Links of InterestDEQ - Wickes TCE Plume Web Mapping Application
Midwest Hazardous Substance Research Center, MSU
Three Lakes Association
EPA - TCE in Drinking Water
ATSDR Trichloroethylene - ToxFAQs
ATSDR Toxzine Tricholorethylene
Indoor air quality can have a significant effect on your health. Studies show that people spend 65 to 90 percent of their time indoors, and indoor air can be two to five times more polluted than outdoor air. The young, elderly, chronically ill, and those with respiratory or cardiovascular disease are often the most impacted by poor indoor air quality.
MoldA Brief Guide to Mold, Moisture, and Your Home
Molds in Your Home
Guidelines on Assessment and Remediation of Fungi in Indoor Environments
Testing for Mold
MercuryCleaning Up Small Mercury Spills
CDC ATSDR ToxFAQ™ - Mercury
LeadLead Poisoning: Is Your Home Safe?
11 Steps to Protect Your Child from Lead Poisoning
Protect Your Family From Lead in Your Home (EPA)
CDC ATSDR ToxFAQ™ - Lead
Radon is a colorless, odorless radioactive gas that occurs naturally in soil. rock, and water. It is formed by natural breakdown of radium, which is a radioactive product of decaying uranium.
As radon decays into radioactive particles and is inhaled into the lungs, energy is released that can damage sensitive lung tissue and lead to lung cancer. The small bursts of energy released from particles trapped in the lungs are like being exposed to hundreds of chest x-rays every year.
The longer your exposure or the higher the level of radon in your home, the greater the risk.
Body art is becoming increasingly popular and the implementation of statewide requirements for body art facilities aims at decreasing the risk of transmission of bloodborne diseases such as hepatitis B (HBV), hepatitis C (HCV), and human immunodeficiency virus (HIV). Licenses are issued by MDHHS after a satisfactory inspection by local health department environmental health staff.
Information about Michigan's Body Art regulations, lists of approved facilities, licensing process or how to file a complaint may be found at Michigan Department of Health and Human Services (MDHHS) website..
Michigan's Public Health Code and the administrative rules establish the requirements for building and operating a campground. A license from the Michigan Department of Environment, Great Lakes, and Energy is required to operate a campground in the State of Michigan, which requires annual inspection by the local health department. The health department conducts campground inspections for permanent campground facilities and issues temporary campground licenses, operating less than two weeks.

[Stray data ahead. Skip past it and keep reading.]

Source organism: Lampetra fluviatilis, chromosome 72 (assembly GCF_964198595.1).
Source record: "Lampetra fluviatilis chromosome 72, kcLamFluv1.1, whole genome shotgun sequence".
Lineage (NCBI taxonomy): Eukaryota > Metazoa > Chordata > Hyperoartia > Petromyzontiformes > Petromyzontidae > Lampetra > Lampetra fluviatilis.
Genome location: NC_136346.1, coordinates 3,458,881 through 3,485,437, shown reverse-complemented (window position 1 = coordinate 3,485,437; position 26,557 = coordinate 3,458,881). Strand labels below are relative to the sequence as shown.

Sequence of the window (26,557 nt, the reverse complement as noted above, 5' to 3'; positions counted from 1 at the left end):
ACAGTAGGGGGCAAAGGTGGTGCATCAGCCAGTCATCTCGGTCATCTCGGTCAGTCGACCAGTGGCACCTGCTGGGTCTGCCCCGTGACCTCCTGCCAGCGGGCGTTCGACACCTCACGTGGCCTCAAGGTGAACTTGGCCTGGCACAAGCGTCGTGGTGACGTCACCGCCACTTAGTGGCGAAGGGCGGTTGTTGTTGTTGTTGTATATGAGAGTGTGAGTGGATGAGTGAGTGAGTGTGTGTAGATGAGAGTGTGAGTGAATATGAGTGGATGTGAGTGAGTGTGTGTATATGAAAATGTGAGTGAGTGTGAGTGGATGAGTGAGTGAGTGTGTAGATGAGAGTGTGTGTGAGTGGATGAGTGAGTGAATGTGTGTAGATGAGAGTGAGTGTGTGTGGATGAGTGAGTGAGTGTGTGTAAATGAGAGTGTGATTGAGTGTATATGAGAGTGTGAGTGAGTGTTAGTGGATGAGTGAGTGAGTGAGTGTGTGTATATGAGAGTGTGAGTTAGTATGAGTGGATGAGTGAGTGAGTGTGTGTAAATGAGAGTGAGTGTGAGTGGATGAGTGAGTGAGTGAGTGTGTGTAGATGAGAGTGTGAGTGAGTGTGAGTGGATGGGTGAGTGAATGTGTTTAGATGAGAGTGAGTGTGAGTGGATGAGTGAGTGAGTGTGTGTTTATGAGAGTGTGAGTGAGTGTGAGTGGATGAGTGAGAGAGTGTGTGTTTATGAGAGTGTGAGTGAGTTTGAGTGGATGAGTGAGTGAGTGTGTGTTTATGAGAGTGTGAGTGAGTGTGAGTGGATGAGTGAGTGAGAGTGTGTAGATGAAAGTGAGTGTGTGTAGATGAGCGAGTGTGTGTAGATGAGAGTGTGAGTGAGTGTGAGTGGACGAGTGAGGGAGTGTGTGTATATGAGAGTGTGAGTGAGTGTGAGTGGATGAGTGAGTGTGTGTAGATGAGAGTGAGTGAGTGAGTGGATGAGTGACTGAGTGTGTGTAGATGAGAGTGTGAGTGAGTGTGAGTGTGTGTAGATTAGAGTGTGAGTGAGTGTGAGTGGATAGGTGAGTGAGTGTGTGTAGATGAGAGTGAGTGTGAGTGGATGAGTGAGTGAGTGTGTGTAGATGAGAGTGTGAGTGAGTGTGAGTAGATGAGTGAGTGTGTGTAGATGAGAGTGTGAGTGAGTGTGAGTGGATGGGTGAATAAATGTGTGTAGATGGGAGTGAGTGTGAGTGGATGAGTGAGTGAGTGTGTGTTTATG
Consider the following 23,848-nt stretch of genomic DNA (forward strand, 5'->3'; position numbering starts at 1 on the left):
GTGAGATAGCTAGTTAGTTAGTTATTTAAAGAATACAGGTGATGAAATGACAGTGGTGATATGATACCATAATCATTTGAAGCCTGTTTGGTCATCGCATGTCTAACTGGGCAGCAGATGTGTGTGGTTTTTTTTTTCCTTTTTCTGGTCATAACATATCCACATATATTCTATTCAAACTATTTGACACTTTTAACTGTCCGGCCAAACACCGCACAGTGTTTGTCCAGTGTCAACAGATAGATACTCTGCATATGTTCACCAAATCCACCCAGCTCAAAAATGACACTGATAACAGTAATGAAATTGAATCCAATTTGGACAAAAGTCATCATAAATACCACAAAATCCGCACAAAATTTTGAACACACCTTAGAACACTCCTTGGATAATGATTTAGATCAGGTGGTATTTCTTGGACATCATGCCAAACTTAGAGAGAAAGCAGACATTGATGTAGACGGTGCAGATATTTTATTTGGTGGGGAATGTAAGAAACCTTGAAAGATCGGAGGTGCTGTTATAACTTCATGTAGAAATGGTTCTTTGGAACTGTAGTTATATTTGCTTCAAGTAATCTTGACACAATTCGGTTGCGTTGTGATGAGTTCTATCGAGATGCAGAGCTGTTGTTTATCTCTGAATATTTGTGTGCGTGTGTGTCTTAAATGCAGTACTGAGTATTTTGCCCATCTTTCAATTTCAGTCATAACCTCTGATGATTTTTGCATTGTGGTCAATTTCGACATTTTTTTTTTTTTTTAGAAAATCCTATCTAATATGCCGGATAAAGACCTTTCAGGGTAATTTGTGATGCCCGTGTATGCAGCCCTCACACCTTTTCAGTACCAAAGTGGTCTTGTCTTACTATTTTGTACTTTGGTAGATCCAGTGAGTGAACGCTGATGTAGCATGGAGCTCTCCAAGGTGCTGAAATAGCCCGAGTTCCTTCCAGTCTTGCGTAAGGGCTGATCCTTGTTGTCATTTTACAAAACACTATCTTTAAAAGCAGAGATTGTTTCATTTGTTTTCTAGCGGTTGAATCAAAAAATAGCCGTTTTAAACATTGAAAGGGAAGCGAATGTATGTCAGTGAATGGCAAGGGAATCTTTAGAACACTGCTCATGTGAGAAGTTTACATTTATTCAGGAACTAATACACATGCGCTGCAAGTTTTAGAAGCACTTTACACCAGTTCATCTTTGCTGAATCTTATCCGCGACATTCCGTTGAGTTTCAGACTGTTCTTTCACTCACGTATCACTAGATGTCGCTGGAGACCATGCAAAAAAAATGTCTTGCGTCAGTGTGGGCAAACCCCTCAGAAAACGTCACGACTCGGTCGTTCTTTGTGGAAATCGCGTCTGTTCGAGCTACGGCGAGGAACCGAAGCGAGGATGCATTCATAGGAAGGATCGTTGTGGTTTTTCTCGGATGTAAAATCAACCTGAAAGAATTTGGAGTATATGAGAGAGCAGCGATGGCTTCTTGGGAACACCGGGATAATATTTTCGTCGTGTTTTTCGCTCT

For information relating to the state campground program, visit Michigan Department of Environment, Great Lakes, and Energy (EGLE) website.
HDNW sanitarians conduct environmental health Inspections for a variety of care facilities including; foster homes, family and group day care homes, child care centers and children's camps. Inspections are part of an overall licensing process administered by the Department of Licensing and Regulatory Affairs (LARA), Bureau of Community and Health Systems (BCHS). Requests for inspections can be made through our branch offices or by referral from LARA, depending on facility inspection required.
Our Worksite Wellness staff provide support to local businesses who are looking for ways to encourage their employees to make healthy food, physical activity and stress reduction choices. When grant-funding is available we are able to provide a stipend toward implementing changes that support health in the workplace. These changes could include designating a mother's lactation space, exercise equipment, refrigerators for a break room, educational materials and more. We also connect businesses with other community partners to provide lunch and learns, ergonomic evaluations and other wellness activities. A great resource to get started includes taking the wellness assessment at https://www.mihealthtools.org/work/.